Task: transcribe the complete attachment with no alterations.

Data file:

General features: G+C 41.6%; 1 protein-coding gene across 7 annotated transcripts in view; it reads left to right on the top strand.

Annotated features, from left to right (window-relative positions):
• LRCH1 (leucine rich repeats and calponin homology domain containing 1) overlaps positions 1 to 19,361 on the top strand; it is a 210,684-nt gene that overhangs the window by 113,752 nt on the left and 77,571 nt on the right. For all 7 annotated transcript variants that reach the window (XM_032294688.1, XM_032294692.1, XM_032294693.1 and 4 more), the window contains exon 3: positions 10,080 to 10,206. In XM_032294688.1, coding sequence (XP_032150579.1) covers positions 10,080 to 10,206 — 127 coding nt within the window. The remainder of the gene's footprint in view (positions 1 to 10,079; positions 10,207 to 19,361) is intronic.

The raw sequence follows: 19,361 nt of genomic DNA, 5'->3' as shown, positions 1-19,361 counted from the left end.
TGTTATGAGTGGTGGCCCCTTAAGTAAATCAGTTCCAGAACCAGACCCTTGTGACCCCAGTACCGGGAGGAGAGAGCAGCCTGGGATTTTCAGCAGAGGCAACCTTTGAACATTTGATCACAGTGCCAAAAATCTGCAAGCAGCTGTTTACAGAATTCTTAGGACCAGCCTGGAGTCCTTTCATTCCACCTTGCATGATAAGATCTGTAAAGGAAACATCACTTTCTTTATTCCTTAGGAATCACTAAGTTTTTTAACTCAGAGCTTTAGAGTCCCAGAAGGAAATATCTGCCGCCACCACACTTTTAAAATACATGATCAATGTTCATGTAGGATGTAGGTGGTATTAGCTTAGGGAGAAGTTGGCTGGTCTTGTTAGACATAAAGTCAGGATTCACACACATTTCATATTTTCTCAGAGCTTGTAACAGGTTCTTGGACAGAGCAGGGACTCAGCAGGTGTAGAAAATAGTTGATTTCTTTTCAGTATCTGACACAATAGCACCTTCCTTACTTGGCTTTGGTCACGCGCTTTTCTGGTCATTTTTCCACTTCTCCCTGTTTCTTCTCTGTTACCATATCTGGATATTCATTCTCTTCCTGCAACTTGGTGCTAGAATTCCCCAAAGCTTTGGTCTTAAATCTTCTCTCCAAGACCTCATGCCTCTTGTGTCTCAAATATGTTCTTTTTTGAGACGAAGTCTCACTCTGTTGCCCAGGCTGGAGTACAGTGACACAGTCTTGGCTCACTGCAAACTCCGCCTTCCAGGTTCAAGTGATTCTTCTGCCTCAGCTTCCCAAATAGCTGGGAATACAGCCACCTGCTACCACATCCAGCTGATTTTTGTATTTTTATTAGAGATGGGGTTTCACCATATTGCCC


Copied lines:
General features: G+C 41.6%; 1 protein-coding gene across 7 annotated transcripts in view; it reads left to right on the top strand.

Annotated features, from left to right (window-relative positions):
• LRCH1 (leucine rich repeats and calponin homology domain containing 1) overlaps positions 1 to 19,361 on the top strand; it is a 210,684-nt gene that overhangs the window by 113,752 nt on the left and 77,571 nt on the right. For all 7 annotated transcript variants that reach the window (XM_032294688.1, XM_032294692.1, XM_032294693.1 and 4 more), the window contains exon 3: positions 10,080 to 10,206. In XM_032294688.1, coding sequence (XP_032150579.1) covers positions 10,080 to 10,206 — 127 coding nt within the window. The remainder of the gene's footprint in view (positions 1 to 10,079; positions 10,207 to 19,361) is intronic.

The raw sequence follows: 19,361 nt of genomic DNA, 5'->3' as shown, positions 1-19,361 counted from the left end.
TGTTATGAGTGGTGGCCCCTTAAGTAAATCAGTTCCAGAACCAGACCCTTGTGACCCCAGTACCGGGAGGAGAGAGCAGCCTGGGATTTTCAGCAGAGGCAACCTTTGAACATTTGATCACAGTGCCAAAAATCTGCAAGCAGCTGTTTACAGAATTCTTAGGACCAGCCTGGAGTCCTTTCATTCCACCTTGCATGATAAGATCTGTAAAGGAAACATCACTTTCTTTATTCCTTAGGAATCACTAAGTTTTTTAACTCAGAGCTTTAGAGTCCCAGAAGGAAATATCTGCCGCCACCACACTTTTAAAATACATGATCAATGTTCATGTAGGATGTAGGTGGTATTAGCTTAGGGAGAAGTTGGCTGGTCTTGTTAGACATAAAGTCAGGATTCACACACATTTCATATTTTCTCAGAGCTTGTAACAGGTTCTTGGACAGAGCAGGGACTCAGCAGGTGTAGAAAATAGTTGATTTCTTTTCAGTATCTGACACAATAGCACCTTCCTTACTTGGCTTTGGTCACGCGCTTTTCTGGTCATTTTTCCACTTCTCCCTGTTTCTTCTCTGTTACCATATCTGGATATTCATTCTCTTCCTGCAACTTGGTGCTAGAATTCCCCAAAGCTTTGGTCTTAAATCTTCTCTCCAAGACCTCATGCCTCTTGTGTCTCAAATATGTTCTTTTTTGAGACGAAGTCTCACTCTGTTGCCCAGGCTGGAGTACAGTGACACAGTCTTGGCTCACTGCAAACTCCGCCTTCCAGGTTCAAGTGATTCTTCTGCCTCAGCTTCCCAAATAGCTGGGAATACAGCCACCTGCTACCACATCCAGCTGATTTTTGTATTTTTATTAGAGATGGGGTTTCACCATATTGCCC